GREENSBORO — Sam Washington wasn’t certain exactly when his mentor Rod Broadway planned to retire as football coach at NC A&T. He just knew that when it happened, he’d be prepared to take over.
So when that day actually arrived last January, only a few weeks after Broadway led the Aggies to an undefeated season and Historically Black Colleges and Universities national championship, the pieces were all in place for a smooth transition.
“I started going to head coaches’ meetings about two to three years ago,” Washington said. “People didn’t understand why I was present. Then I started sitting down and watching film and being able to observe both sides of the ball. What are you looking for? Where should your eyes be? Those are the things that prepared me for this moment.”
The 58-year-old Washington began working with Broadway at Grambling in 2007. Four years later, they moved to A&T together, where they quickly transformed a program that went 1-10 the year before their arrival into a perennial Mid-Eastern Athletic Conference champion.
Washington served as defensive coordinator and secondary coach before being promoted to associate head coach and emerging as Broadway’s heir apparent. The two remain close, talking frequently on the phone — although rarely about football and almost never about the current roster or the upcoming season.
Now that Washington has officially been handed the reins of the program, little has changed on the practice field as the Aggies prepare for their nationally televised season opener at Jacksonville State in less than two weeks.
The message is the same. The delivery is just a little bit louder than it was under the soft-spoken Broadway.
“They’re two different personalities, but it’s the same flow,” senior quarterback Lamar Raynard said. “Coach Broadway is a little more laidback and observant. Coach Washington is more hands-on. He brings a lot of juice to practice and that’s what we like. Other than that, everything is pretty much the same.”
For the players, perhaps. But for Washington, there are several major adjustments to the way he goes about his day-to-day business.
The biggest is that Broadway and his larger-than-life presence among the players are nowhere to be found. He’s now the man in charge, rather than just the “policeman” that handles the disciplinary issues. And instead of concentrating on just defense like he used to, Washington now has responsibilities on both sides of the ball as well as special teams.
“He still loves the defense,” senior strong safety Jamaal Darden said. “But when the offense makes a good play at practice, he has to say ‘good job,’ just because he’s the head coach now.”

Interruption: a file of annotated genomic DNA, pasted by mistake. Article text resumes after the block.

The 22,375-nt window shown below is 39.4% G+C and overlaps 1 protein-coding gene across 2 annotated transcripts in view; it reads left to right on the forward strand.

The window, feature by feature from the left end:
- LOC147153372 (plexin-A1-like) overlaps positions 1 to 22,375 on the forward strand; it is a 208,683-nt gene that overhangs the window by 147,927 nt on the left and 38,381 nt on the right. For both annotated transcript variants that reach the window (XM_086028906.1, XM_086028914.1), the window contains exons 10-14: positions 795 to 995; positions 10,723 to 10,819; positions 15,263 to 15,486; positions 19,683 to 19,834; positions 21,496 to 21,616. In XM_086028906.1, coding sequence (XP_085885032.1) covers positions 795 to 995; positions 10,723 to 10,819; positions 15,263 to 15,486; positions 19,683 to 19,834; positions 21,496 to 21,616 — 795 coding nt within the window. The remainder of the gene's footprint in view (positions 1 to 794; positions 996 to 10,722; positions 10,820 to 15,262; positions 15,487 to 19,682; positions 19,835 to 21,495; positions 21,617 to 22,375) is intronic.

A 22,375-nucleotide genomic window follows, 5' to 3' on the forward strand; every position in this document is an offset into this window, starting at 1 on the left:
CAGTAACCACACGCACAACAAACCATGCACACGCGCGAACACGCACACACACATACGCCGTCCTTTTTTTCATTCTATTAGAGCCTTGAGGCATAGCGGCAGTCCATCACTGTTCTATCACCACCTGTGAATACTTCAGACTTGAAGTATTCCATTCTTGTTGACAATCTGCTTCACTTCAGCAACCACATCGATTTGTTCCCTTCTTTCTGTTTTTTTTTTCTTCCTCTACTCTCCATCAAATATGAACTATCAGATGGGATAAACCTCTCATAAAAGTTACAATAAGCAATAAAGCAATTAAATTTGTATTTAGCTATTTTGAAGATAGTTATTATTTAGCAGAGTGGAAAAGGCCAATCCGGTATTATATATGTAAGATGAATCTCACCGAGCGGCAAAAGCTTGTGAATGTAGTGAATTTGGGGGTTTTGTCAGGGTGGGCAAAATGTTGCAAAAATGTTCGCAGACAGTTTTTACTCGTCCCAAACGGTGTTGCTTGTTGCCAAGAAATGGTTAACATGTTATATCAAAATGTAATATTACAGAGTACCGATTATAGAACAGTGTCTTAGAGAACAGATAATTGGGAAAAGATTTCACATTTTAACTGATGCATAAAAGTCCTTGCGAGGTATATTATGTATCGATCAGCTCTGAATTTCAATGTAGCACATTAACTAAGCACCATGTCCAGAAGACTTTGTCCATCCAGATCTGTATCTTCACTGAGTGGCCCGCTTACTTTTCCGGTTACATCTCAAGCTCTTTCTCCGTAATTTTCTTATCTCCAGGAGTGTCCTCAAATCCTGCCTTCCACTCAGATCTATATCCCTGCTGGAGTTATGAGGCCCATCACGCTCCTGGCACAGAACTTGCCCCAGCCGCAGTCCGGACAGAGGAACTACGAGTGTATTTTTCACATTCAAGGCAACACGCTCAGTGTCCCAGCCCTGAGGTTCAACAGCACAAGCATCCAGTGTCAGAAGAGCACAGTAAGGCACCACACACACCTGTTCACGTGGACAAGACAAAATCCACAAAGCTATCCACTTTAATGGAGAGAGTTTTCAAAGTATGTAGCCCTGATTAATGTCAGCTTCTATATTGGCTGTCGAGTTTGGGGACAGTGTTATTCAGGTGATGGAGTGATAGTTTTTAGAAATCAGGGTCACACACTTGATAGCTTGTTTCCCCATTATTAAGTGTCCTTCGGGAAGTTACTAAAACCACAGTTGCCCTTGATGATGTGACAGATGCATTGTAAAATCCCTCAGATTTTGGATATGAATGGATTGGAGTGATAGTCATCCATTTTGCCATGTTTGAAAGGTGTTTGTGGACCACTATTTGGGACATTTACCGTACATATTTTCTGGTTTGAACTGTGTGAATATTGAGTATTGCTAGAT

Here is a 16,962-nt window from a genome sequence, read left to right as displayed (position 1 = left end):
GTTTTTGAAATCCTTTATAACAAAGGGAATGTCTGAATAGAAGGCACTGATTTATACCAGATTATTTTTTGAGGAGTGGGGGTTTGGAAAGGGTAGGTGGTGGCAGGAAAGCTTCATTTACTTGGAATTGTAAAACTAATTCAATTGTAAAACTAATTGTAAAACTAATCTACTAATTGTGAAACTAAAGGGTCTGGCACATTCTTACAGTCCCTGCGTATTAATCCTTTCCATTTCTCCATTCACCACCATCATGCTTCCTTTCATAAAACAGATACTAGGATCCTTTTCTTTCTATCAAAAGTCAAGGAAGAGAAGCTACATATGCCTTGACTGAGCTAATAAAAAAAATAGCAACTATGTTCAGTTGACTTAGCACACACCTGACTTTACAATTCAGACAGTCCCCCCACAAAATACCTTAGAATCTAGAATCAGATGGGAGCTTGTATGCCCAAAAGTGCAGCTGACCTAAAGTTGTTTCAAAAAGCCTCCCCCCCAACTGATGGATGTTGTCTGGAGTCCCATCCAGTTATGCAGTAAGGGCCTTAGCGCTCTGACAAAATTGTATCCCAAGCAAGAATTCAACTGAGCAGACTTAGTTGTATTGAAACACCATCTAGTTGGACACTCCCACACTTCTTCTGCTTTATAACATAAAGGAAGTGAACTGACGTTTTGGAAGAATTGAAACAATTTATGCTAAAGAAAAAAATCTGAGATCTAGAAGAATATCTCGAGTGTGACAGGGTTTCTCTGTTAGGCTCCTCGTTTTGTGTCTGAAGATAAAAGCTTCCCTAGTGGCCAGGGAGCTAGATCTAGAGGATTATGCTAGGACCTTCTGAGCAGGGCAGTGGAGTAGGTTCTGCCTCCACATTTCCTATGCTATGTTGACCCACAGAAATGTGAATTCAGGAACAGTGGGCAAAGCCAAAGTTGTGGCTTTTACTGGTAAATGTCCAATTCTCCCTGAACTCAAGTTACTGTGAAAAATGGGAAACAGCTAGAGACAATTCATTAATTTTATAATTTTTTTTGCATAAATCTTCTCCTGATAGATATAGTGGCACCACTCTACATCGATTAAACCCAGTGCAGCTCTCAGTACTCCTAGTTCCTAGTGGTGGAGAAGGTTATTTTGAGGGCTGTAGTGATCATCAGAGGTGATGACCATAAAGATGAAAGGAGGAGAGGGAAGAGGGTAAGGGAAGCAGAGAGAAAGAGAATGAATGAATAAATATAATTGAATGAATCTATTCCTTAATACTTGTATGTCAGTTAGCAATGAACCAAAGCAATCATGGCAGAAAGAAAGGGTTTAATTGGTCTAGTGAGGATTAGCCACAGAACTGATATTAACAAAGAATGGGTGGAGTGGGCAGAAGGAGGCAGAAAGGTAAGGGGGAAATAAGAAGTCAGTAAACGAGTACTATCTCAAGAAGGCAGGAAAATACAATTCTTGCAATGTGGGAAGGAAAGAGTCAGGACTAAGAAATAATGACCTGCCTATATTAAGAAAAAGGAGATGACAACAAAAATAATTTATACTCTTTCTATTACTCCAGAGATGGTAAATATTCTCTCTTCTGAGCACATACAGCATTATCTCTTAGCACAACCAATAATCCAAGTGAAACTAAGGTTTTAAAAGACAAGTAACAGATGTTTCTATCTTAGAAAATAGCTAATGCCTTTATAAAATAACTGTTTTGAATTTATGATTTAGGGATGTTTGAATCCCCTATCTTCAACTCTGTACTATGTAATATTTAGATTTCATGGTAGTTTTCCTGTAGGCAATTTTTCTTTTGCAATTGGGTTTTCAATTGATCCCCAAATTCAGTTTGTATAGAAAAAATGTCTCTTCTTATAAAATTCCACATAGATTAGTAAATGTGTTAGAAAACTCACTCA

The Aggies are also breaking in a new offensive coordinator this season, with Chip Hester having left to start up the football program at Barton. Like Washington, Hester’s replacement Chris Barnette was also promoted from within, providing the program with a sense of familiarity despite all the changes.
Besides the continuity and culture Broadway helped build at A&T, the now-former coach left behind a veteran roster that includes eight returning starters on defense and All-MEAC playmakers Raynard, running back Marquell Cartwright and wide receiver Elijah Bell on offense.
Though their presence may or may not have influenced Broadway’s decision to walk away after seven seasons, a 59-22 record, three MEAC championships, two Celebration Bowls, two HBCU titles and two players drafted by the NFL, it certainly put his successor in a much better position to succeed as he adjusts to his new role.
“That’s everything,” Washington said of the abundance of returning talent on this year’s roster. “I think it would have been almost impossible had it not been (for so many experienced players), at least the starting quarterback. That’s where it begins. I’m so tickled pink, happy, all of those adjectives, that I have him.”
Raynard is 25-0 as the Aggies’ starting quarterback and is coming off a 2017 season in which he passed for 2,932 yards and 27 touchdowns on his way to earning MEAC Player of the Year honors.
Though he is the catalyst on an offense bolstered by the addition of 6-foot-5, 320-pound Kansas State transfer Breontae Matthews on the line, the strength of this year’s team figures to be a defense that has led the conference the past three years and ranked No. 4 nationally among FCS programs in 2017.
“Every year here we’ve gotten better,” senior strong safety Jamaal Darden said. “That’s just the culture around here now. Coach Broadway started it, now Coach Wash is trying to keep it going.”